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Scientists warn that octopus farming is unsustainable and unethical

1 February 2019, at 10:47a.m.

According to a recent article in Issues in Science and Technology, octopus aquaculture raises significant welfare and environmental concerns

Octopuses stand out among invertebrates for their complex behaviour. They are capable of problem-solving, mimicking their surroundings using colour changes that take place on a scale of seconds, outwitting predatory sharks, discriminating individual humans, engaging in playful behaviour, and hunting in response to cooperative signals sent by fish. As these patterns of behaviour suggest, octopuses (as well as some other cephalopods) have sophisticated nervous systems and large brains.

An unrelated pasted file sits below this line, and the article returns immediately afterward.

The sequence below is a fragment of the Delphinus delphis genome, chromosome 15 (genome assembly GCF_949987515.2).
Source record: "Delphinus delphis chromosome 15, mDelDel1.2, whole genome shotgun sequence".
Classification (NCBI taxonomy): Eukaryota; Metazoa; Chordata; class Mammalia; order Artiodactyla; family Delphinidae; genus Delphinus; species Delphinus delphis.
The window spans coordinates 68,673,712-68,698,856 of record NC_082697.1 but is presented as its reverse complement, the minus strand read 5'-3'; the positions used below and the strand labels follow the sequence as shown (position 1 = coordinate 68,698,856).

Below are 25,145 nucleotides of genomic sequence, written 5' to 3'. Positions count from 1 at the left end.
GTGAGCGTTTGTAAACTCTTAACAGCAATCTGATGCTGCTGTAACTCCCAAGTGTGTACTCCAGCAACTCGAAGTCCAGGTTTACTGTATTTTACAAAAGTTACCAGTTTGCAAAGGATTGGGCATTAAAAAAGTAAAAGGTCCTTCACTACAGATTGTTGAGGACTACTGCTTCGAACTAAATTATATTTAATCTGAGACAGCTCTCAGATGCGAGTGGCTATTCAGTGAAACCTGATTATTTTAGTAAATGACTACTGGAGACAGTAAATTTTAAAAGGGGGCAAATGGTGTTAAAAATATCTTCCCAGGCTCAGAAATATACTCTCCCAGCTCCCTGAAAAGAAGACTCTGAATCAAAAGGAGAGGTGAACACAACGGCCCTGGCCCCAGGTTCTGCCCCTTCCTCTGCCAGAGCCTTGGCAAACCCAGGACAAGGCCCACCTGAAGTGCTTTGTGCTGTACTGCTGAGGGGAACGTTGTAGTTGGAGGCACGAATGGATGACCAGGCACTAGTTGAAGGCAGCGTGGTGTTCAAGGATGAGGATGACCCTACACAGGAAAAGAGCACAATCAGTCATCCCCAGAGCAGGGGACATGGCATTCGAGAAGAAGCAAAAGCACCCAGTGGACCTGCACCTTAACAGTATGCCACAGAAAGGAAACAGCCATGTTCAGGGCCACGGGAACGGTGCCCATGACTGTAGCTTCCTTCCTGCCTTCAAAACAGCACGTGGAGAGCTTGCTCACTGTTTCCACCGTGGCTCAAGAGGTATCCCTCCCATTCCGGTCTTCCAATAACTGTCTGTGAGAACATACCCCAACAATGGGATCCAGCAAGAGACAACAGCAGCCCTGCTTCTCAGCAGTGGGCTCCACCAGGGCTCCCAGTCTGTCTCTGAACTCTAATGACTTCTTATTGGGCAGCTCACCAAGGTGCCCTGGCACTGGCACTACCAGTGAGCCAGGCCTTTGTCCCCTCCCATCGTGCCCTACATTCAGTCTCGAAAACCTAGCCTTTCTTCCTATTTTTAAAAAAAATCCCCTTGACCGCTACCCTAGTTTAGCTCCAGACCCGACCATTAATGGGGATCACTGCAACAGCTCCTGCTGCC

Given their exceptional abilities, one might ask whether humans should be eating octopus at all, but here we want to raise a different ethical question. As global demand for octopus grows, especially in affluent markets, so have efforts to farm them. We believe that octopuses are particularly ill-suited to a life in captivity and mass-production, for reasons both ethical and ecological.

Read more in Issues in Science and Technology, and in Mongabay.